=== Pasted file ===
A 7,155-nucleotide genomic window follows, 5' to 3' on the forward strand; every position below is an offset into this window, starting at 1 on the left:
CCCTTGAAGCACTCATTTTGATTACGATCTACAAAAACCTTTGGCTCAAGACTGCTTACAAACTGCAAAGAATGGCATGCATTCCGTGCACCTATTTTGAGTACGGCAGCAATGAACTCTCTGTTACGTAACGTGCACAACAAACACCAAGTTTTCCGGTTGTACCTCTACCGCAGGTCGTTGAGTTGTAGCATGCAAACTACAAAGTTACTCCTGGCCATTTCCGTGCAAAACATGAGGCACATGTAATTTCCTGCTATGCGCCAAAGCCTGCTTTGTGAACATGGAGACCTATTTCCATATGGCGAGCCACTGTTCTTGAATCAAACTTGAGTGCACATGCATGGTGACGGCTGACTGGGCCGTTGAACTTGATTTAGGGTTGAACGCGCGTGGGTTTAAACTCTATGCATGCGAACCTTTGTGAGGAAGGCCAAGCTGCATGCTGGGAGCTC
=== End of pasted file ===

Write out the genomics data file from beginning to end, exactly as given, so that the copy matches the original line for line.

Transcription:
A 7,155-nucleotide genomic window follows, 5' to 3' on the forward strand; every position below is an offset into this window, starting at 1 on the left:
CCCTTGAAGCACTCATTTTGATTACGATCTACAAAAACCTTTGGCTCAAGACTGCTTACAAACTGCAAAGAATGGCATGCATTCCGTGCACCTATTTTGAGTACGGCAGCAATGAACTCTCTGTTACGTAACGTGCACAACAAACACCAAGTTTTCCGGTTGTACCTCTACCGCAGGTCGTTGAGTTGTAGCATGCAAACTACAAAGTTACTCCTGGCCATTTCCGTGCAAAACATGAGGCACATGTAATTTCCTGCTATGCGCCAAAGCCTGCTTTGTGAACATGGAGACCTATTTCCATATGGCGAGCCACTGTTCTTGAATCAAACTTGAGTGCACATGCATGGTGACGGCTGACTGGGCCGTTGAACTTGATTTAGGGTTGAACGCGCGTGGGTTTAAACTCTATGCATGCGAACCTTTGTGAGGAAGGCCAAGCTGCATGCTGGGAGCTC